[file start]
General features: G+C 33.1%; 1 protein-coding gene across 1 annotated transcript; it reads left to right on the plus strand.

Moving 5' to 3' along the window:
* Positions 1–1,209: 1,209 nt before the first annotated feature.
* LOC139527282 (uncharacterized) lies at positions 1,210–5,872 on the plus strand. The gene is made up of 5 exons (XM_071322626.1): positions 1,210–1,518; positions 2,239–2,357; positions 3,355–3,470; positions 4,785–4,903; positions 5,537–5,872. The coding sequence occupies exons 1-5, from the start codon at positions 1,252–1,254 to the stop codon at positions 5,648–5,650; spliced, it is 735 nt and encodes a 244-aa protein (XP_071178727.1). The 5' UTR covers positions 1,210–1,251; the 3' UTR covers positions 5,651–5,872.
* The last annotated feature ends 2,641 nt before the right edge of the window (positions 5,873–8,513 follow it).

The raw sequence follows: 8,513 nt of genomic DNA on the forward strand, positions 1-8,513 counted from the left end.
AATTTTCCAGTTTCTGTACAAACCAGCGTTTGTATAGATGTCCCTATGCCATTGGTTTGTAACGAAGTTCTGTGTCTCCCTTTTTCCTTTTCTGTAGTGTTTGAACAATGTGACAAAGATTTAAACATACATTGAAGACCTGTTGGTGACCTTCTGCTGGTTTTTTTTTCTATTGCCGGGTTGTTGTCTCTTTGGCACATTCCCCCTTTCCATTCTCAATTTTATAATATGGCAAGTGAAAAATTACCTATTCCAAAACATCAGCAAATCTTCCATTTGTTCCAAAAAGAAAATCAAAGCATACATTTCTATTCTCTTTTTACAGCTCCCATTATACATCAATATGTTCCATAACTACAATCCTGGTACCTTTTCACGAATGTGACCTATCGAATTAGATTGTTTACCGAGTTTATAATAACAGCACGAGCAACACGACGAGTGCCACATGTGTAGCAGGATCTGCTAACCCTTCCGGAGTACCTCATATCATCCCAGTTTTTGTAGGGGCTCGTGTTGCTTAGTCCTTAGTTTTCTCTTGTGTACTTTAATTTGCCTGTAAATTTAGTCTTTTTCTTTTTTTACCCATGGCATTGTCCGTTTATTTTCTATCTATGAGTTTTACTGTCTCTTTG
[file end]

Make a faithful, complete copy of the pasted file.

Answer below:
General features: G+C 33.1%; 1 protein-coding gene across 1 annotated transcript; it reads left to right on the plus strand.

Moving 5' to 3' along the window:
* Positions 1–1,209: 1,209 nt before the first annotated feature.
* LOC139527282 (uncharacterized) lies at positions 1,210–5,872 on the plus strand. The gene is made up of 5 exons (XM_071322626.1): positions 1,210–1,518; positions 2,239–2,357; positions 3,355–3,470; positions 4,785–4,903; positions 5,537–5,872. The coding sequence occupies exons 1-5, from the start codon at positions 1,252–1,254 to the stop codon at positions 5,648–5,650; spliced, it is 735 nt and encodes a 244-aa protein (XP_071178727.1). The 5' UTR covers positions 1,210–1,251; the 3' UTR covers positions 5,651–5,872.
* The last annotated feature ends 2,641 nt before the right edge of the window (positions 5,873–8,513 follow it).

The raw sequence follows: 8,513 nt of genomic DNA on the forward strand, positions 1-8,513 counted from the left end.
AATTTTCCAGTTTCTGTACAAACCAGCGTTTGTATAGATGTCCCTATGCCATTGGTTTGTAACGAAGTTCTGTGTCTCCCTTTTTCCTTTTCTGTAGTGTTTGAACAATGTGACAAAGATTTAAACATACATTGAAGACCTGTTGGTGACCTTCTGCTGGTTTTTTTTTCTATTGCCGGGTTGTTGTCTCTTTGGCACATTCCCCCTTTCCATTCTCAATTTTATAATATGGCAAGTGAAAAATTACCTATTCCAAAACATCAGCAAATCTTCCATTTGTTCCAAAAAGAAAATCAAAGCATACATTTCTATTCTCTTTTTACAGCTCCCATTATACATCAATATGTTCCATAACTACAATCCTGGTACCTTTTCACGAATGTGACCTATCGAATTAGATTGTTTACCGAGTTTATAATAACAGCACGAGCAACACGACGAGTGCCACATGTGTAGCAGGATCTGCTAACCCTTCCGGAGTACCTCATATCATCCCAGTTTTTGTAGGGGCTCGTGTTGCTTAGTCCTTAGTTTTCTCTTGTGTACTTTAATTTGCCTGTAAATTTAGTCTTTTTCTTTTTTTACCCATGGCATTGTCCGTTTATTTTCTATCTATGAGTTTTACTGTCTCTTTG